Another hopeful item was the interview with Patrick Hutchinson and his companions. Hutchinson was photographed carrying a white counter protester, a member of the far right, to safety when things got nasty on Saturday. He is dignified, calm and coherent; a natural spokesman. I’d have preferred it if his companions weren’t all manspreading in their seats, but that was a minor distraction. Maybe we’ll still be living in a society which is crazy about shopping but starts to be more equal. And men will learn to sit with their knees closer together. Continue reading

The Coronavirus Diaries, 13th April 2020

There was a man sitting at a table outside a closed pub writing in a notebook. He had a can of beer in front of him. It brought a whole new meaning to BYO.

My bike ride today was to try to gee myself up. Some days I seem very lethargic. The hours pass and I do very little. I was thinking a lot about my friend Vicki in Melbourne. She emailed me to say her father had died. Not of coronavirus, at least she didn’t say so, and she did say the family had been able to spend time with him before he died. It’s so hard when you lose a parent. Given that happens to everybody we are unaccountably bad at looking after others when it happens to them. In many workplaces you are allowed one day off to attend the funeral of a close relative. One day. It’s ridiculous. It’s unkind. It’s dangerous. Would you want to be operated on by a surgeon who had just been bereaved? flown by a pilot who had had one day off when her mother died? I wouldn’t. You are vulnerable when you are bereaved, fragile. It’s like an altered state.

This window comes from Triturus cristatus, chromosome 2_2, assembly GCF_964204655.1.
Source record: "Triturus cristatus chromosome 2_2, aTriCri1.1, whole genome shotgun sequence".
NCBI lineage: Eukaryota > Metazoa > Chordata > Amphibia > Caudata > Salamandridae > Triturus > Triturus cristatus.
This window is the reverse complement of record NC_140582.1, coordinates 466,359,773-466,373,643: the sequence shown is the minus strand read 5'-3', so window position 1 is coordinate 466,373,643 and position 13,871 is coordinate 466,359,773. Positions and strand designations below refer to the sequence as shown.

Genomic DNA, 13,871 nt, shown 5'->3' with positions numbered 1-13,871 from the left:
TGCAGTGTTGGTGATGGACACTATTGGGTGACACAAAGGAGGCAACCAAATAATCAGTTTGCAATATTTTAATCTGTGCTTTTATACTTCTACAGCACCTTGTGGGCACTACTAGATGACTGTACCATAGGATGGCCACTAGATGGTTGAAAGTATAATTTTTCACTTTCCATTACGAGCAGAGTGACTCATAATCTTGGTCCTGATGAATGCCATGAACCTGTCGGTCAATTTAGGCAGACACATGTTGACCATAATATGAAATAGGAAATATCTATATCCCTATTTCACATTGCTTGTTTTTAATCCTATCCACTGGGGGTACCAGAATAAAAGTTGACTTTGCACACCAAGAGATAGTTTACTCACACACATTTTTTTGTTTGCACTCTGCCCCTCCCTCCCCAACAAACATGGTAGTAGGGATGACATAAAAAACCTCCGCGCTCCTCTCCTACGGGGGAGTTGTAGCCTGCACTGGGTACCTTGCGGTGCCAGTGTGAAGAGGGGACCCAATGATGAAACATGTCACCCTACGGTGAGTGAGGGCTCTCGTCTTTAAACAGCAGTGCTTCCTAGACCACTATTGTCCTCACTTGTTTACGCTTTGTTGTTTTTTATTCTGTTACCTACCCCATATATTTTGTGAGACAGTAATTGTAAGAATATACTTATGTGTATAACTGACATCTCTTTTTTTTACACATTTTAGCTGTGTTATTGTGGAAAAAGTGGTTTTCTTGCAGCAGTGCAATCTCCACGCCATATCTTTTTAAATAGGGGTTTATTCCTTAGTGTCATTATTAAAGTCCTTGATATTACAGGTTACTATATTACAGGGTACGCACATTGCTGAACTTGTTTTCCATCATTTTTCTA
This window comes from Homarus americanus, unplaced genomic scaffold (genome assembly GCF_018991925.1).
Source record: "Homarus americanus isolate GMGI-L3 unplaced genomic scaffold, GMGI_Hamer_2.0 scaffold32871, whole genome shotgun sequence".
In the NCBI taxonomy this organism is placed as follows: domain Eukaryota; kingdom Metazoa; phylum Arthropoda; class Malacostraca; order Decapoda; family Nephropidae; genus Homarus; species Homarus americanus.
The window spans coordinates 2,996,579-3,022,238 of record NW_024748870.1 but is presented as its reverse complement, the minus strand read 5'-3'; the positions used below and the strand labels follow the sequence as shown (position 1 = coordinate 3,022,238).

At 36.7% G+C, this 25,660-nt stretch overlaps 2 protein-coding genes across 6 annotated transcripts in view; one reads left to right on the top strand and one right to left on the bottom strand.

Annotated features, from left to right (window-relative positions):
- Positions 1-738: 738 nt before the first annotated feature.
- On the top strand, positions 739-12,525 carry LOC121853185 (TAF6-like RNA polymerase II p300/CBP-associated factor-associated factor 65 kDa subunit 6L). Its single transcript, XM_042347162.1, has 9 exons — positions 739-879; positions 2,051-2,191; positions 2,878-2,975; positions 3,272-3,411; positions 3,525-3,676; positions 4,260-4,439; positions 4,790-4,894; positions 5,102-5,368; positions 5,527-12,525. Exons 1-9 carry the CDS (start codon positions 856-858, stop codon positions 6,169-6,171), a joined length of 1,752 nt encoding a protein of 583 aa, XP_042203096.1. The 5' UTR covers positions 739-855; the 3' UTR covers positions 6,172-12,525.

So fresh air on a noticeably cooler day than we have for some time sounded like what I needed. My goal was Westminster. I reckoned it would be quiet, which was what I wanted. The ride to St Thomas’ was uneventful, though one speeding driver of a 4×4 on a narrow road might have ended my existence had I not heard her coming and pulled over. Her shouted “sorry’ out of the window as she sped on did little to appease. I wonder if she observes social distancing. Probably not.

Opposite the hospital and right where I parked my bike was this sign.


I realise I did not include another photo yesterday from outside Guy’s Hospital.

Free to key workers

The windows of the school opposite the hospital were covered with children’s drawings, all of them to thank the NHS.

This outpouring of thanks is wonderful, and I should love to see it translated into greater investment in the NHS, better pay for NHS workers. But I fear that when we are over coronavirus it will be the rich who remain rich and the poor who become poorer. The rich are good at lobbying, and using influence to get what they want. That Philip Green and Richard Branson, neither of whom are UK taxpayers, expect the rest to bail them out while they keep their billions, says it all. Amazon must be making a fortune from coronavirus, all those deliveries. Does it contribute millions to the UK treasury? No. Tesco accepted a government hand out to pay its workers and then paid out more to its shareholders.

Some of my neighbours are saying that when this is over we shall all have learned what really matters and the world will change. I’d love them to be right, but I can’t see it. As China gets over the virus it’s a return to business as usual and the clean air people have enjoyed is already polluted.